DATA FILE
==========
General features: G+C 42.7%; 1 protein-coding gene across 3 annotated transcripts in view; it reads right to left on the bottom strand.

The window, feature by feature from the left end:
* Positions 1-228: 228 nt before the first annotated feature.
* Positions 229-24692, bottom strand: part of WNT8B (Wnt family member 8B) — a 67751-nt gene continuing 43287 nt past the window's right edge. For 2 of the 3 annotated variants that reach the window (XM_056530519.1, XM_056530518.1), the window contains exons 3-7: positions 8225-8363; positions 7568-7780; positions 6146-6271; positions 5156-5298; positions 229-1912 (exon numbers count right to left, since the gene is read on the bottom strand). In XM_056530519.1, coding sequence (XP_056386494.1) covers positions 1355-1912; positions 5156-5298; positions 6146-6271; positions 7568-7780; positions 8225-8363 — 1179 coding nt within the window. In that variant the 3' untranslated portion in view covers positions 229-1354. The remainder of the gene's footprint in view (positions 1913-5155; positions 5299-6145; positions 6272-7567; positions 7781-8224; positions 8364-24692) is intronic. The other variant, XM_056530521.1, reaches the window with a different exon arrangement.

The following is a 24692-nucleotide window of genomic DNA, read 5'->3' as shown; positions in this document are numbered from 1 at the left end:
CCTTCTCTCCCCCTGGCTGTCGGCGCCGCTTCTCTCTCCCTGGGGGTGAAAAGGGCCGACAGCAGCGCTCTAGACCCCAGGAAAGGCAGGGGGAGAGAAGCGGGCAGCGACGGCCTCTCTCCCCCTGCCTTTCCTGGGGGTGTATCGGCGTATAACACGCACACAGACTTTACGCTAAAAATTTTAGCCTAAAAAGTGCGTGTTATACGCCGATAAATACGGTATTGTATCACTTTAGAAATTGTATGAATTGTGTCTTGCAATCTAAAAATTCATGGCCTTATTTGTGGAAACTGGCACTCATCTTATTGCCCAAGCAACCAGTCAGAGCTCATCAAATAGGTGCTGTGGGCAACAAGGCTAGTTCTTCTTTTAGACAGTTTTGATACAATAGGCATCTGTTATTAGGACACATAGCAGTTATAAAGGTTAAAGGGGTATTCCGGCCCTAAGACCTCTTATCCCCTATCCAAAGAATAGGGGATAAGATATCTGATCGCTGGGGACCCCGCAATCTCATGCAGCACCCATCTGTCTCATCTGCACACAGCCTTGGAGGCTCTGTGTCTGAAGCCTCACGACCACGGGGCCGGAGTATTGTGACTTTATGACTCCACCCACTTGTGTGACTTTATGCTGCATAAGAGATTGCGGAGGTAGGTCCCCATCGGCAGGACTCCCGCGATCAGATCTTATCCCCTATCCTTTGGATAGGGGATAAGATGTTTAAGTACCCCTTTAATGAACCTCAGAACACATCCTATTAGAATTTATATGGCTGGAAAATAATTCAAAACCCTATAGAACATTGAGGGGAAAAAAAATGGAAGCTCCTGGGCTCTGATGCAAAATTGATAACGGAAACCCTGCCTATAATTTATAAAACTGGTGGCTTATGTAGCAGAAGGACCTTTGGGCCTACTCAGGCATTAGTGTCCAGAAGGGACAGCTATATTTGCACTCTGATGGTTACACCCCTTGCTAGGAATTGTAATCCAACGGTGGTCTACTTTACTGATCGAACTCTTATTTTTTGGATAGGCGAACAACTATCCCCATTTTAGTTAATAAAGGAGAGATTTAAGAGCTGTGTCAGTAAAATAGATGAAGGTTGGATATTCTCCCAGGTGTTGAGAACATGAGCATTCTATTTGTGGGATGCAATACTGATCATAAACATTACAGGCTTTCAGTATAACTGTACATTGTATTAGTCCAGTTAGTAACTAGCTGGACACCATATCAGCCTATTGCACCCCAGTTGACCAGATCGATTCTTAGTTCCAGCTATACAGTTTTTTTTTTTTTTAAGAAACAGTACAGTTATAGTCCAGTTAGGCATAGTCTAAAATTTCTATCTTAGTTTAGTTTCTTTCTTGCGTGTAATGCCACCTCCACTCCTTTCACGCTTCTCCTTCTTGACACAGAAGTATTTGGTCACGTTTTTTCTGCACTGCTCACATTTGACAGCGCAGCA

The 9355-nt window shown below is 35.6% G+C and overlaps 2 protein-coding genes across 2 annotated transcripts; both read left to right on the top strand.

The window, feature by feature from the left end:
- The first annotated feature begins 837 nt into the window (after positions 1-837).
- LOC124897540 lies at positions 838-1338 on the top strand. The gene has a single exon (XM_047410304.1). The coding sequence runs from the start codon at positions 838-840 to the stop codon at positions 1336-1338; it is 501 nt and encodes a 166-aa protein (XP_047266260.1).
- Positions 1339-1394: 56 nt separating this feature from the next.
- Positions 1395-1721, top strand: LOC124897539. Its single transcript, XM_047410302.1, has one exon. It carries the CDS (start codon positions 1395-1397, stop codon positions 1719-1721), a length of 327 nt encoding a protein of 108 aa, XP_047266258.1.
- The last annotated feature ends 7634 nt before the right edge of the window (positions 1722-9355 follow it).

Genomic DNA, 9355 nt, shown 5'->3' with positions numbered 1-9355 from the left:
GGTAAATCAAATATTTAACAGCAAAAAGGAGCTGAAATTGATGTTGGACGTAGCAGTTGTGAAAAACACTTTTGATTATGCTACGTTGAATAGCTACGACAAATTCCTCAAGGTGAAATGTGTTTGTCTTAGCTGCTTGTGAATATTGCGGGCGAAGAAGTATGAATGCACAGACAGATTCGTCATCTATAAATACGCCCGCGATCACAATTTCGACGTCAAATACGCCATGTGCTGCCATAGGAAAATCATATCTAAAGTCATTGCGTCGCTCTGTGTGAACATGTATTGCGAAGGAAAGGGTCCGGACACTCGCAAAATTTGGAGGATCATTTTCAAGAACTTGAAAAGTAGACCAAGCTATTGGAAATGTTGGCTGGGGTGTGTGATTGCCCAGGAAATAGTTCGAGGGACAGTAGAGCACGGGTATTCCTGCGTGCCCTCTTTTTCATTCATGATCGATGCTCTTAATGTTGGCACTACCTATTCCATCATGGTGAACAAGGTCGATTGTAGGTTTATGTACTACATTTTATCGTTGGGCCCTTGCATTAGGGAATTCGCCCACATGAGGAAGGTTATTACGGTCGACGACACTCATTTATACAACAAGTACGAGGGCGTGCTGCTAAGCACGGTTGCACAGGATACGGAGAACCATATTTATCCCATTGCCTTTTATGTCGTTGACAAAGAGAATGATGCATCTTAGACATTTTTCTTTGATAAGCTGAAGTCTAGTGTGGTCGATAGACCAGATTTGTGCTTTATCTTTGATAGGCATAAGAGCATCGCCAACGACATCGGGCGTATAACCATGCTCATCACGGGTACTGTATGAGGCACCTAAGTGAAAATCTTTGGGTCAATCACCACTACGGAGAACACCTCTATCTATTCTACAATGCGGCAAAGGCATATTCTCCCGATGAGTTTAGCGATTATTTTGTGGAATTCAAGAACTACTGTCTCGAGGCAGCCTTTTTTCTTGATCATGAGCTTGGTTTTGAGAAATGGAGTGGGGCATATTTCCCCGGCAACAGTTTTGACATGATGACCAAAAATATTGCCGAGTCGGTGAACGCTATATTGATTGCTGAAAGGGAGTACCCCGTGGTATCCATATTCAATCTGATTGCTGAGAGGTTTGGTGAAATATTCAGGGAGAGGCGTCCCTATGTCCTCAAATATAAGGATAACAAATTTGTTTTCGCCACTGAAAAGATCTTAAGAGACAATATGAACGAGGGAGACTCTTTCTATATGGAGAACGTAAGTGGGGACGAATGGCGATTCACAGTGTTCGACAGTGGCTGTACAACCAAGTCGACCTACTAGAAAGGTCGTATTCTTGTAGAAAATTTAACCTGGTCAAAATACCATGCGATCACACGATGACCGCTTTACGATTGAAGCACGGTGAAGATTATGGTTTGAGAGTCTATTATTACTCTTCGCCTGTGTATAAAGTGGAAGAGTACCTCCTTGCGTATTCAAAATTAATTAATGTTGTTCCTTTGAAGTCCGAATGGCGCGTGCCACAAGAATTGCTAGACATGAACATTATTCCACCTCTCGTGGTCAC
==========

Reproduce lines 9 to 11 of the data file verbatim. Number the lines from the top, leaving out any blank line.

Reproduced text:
- The first annotated feature begins 837 nt into the window (after positions 1-837).
- LOC124897540 lies at positions 838-1338 on the top strand. The gene has a single exon (XM_047410304.1). The coding sequence runs from the start codon at positions 838-840 to the stop codon at positions 1336-1338; it is 501 nt and encodes a 166-aa protein (XP_047266260.1).
- Positions 1339-1394: 56 nt separating this feature from the next.